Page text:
Wildlife Warriors: NCWF Chapters and Volunteers Further the Legacy of Conservation Heroes
“Humans have been very poor stewards of this planet. It’s high time that anyone who is able works to make a positive difference for wildlife and habitat.” – Kristyna Culp, NCWF volunteer and president of MARSH Community Wildlife Chapter in Union County, NC.
NCWF’s influence spans 100 counties from the mountains to the coast and advocates for thousands of species of wildlife – as well as the habitats that they call home. With such an undertaking, one thing is certain: the work could not be done without the tireless efforts of volunteers, wildlife conservation warriors who have taken up the mantle to be voices for the voiceless in our state.
But real change cannot happen in isolation. It takes a community of impassioned individuals working towards a common goal in order to achieve tangible progress.
“I enjoy working side by side with people with a similar passion.” Says Monty Morée, NCWF volunteer and President of South Wake Conservationists, “It gives me hope to see so many people who are willing to roll up their sleeves and make a difference. No mistake, we have a lot of work to do… but we’re undaunted.”
The fight for wildlife and habitat is not a new fight, and this community of conservation did not just appear out of thin air. It was built – laboriously and with great sacrifice – on the backs of conservation pioneers such as Aldo Leopold, Hattie Carthan, Theodore Roosevelt, Rachel Carson, EO Wilson, and many more.
But it should come as no surprise that the fight is not over. And in the words of Kristyna Culp, the good news is that a little work goes a long way.
“You don’t have to tend 20 acres of native plantings in order to make a difference. I mean it would still be really awesome if someone wanted to do that…” Culp says with a laugh, “But small steps go a long way. For example, providing a water source year-round in your backyard can make a huge difference for the wildlife in your neighborhood. Also, any pollinator support plant you can provide can make a huge difference for native bees and butterflies.”
These are just a couple of the many objectives accomplished by volunteers through NCWF Community Wildlife Chapter native plantings, habitat restorations, trash cleanups, and educational events. This hands-on, habitat-centric work is essential for the betterment of wildlife. However, according to Morée and Culp, the public education aspect plays an integral role in furthering the mission of conservation.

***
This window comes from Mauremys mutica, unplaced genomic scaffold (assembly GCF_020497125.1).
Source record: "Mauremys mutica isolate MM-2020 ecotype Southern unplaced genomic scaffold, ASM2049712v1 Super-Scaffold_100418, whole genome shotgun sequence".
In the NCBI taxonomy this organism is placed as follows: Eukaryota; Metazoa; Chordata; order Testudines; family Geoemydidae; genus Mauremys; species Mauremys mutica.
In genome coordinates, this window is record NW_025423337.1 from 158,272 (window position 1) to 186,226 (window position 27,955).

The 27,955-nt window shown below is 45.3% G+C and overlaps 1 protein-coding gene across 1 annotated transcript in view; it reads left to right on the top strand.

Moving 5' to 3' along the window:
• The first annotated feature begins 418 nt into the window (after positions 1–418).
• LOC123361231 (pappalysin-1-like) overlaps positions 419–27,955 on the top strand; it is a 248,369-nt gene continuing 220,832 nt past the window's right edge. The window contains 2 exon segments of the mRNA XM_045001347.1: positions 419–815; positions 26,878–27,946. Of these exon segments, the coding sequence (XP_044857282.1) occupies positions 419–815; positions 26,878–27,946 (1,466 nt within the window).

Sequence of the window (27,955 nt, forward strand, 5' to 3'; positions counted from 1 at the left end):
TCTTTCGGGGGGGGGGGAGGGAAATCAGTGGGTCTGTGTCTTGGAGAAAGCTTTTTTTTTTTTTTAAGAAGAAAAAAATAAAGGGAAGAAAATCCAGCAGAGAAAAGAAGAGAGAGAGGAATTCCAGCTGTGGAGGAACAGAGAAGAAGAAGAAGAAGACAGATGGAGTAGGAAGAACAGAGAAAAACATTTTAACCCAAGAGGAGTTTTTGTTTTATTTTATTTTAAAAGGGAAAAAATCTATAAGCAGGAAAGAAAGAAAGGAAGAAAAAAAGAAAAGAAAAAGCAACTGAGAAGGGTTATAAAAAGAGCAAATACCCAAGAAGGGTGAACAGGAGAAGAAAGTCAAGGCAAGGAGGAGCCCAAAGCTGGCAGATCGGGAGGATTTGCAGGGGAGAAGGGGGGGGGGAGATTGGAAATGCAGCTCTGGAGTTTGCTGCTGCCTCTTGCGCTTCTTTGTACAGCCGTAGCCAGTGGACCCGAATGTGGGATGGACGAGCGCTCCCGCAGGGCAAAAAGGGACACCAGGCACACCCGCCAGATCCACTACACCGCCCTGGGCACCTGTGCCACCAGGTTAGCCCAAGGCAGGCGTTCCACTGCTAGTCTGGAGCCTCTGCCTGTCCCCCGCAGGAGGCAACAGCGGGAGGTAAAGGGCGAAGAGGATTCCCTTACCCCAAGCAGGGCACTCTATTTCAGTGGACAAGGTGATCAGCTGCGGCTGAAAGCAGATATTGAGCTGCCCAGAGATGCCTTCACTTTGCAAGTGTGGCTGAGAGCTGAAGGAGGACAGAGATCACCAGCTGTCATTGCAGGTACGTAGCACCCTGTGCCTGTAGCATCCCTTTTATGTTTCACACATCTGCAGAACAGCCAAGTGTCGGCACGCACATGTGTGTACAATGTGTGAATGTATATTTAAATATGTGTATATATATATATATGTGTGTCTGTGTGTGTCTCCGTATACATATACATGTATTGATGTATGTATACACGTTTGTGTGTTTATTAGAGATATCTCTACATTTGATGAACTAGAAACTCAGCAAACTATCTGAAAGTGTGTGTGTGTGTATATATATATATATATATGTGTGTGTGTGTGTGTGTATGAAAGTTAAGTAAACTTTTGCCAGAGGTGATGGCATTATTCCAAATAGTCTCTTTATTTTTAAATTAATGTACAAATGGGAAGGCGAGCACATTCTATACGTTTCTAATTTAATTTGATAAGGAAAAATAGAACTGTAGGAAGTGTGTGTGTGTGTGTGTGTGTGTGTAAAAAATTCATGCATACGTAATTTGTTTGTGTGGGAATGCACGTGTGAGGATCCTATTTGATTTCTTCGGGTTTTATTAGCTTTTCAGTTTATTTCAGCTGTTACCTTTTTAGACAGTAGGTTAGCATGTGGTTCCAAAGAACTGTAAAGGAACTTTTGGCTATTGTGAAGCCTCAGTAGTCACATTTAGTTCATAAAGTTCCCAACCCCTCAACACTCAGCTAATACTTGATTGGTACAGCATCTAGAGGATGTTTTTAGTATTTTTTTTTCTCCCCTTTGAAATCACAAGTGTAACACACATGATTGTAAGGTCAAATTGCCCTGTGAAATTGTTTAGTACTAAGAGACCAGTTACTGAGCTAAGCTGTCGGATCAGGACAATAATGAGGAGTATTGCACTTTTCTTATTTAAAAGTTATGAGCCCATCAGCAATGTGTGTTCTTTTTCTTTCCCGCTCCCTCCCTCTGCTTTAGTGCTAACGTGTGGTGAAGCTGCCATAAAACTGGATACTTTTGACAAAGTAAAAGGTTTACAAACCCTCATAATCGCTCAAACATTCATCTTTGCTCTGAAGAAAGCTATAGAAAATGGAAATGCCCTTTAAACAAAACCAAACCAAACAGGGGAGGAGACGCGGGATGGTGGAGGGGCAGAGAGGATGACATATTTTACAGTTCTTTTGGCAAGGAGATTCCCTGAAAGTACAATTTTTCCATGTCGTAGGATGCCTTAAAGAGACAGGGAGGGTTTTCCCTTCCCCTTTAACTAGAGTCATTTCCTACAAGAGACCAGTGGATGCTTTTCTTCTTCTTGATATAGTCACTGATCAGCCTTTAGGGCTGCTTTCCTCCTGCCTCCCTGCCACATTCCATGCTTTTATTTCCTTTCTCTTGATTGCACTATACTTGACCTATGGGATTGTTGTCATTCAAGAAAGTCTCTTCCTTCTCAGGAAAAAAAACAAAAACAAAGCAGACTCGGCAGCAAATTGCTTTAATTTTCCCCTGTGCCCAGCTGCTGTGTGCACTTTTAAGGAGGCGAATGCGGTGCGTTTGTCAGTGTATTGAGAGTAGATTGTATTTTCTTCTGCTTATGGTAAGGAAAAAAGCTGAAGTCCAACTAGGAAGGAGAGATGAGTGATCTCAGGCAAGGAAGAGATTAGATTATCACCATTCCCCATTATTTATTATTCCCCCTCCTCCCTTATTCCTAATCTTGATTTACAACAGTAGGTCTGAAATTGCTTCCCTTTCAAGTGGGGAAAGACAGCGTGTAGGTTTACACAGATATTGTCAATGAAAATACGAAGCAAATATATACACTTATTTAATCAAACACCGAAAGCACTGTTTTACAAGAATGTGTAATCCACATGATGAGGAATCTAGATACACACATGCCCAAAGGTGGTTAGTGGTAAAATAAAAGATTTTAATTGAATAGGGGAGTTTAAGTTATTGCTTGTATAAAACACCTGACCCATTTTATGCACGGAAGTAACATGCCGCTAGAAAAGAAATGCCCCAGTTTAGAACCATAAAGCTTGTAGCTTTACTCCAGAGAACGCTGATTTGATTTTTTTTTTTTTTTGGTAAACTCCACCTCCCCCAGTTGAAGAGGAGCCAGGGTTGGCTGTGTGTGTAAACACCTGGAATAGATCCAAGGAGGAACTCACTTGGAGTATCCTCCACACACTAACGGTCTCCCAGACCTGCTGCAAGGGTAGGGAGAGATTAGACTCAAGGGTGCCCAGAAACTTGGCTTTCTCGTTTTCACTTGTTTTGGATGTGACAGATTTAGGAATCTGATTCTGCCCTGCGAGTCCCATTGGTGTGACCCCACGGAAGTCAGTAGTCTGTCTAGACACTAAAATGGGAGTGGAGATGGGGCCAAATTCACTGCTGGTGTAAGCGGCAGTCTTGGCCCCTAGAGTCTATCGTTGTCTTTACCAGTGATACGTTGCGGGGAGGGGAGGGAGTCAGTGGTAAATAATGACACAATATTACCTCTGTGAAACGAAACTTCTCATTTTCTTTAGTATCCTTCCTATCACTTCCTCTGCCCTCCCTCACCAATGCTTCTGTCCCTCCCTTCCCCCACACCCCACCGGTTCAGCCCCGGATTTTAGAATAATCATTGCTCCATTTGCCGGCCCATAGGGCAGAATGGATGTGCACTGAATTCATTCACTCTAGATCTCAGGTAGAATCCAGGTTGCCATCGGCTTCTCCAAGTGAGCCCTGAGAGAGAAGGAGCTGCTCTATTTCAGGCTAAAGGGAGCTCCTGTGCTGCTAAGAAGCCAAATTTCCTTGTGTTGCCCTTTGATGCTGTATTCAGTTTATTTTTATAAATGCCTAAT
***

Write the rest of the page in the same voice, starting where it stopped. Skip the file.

“One of my favorite memories from my time as a volunteer was last year during South Wake Conservationists’ Kids in Nature Day.” Says Morée with a smile, “It’s important to us that we find a way to connect kids with nature. It’s a big undertaking, and we were certainly nervous, but in the end, we provided the next generation with a way to connect with nature, and provided them a sense of inspiration.”
Culp has also become involved in wildlife education programs for children and adults alike, and has a passion for teaching people how to be wildlife stewards in their own suburban backyards.
“I love helping people realize that they can have a beautiful, HOA approved front or backyard – and still support wildlife.” Says Culp.
Between Culp and Morée, there is a similar urgency, a drive to act now for wildlife and habitat – because tomorrow might be too late.
“I always had a love for animals, wildlife, and the natural world growing up. But now I am concerned about the relentless damage to the environment, wildlife, and habitat caused by harmful industrial and cultural practices worldwide.” Says Morée, “But the NCWF mission to protect, conserve and restore North Carolina wildlife and habitat is well aligned with where I want to direct my energies.”
Guided by NCWF’s mission, Morée and Culp – and many, many more volunteers like them – have stepped up to the plate for wildlife and habitat, just like the generations of conservation heroes before them.
Many have heard the call of these conservation pioneers and have taken action. It is all of our responsibilities to continue in this legacy, and to stand alongside one another for the betterment of wildlife and habitat.
“These people that I work alongside give me confidence that we can make a real difference in the conservation cause.” Says Morée, “If we are aligned, we are a very powerful force for change. It is inspiring to work alongside these good people, to learn from them, and to accomplish tangible results together.”
– Written by Bates Whitaker, NCWF Communications & Marketing Manager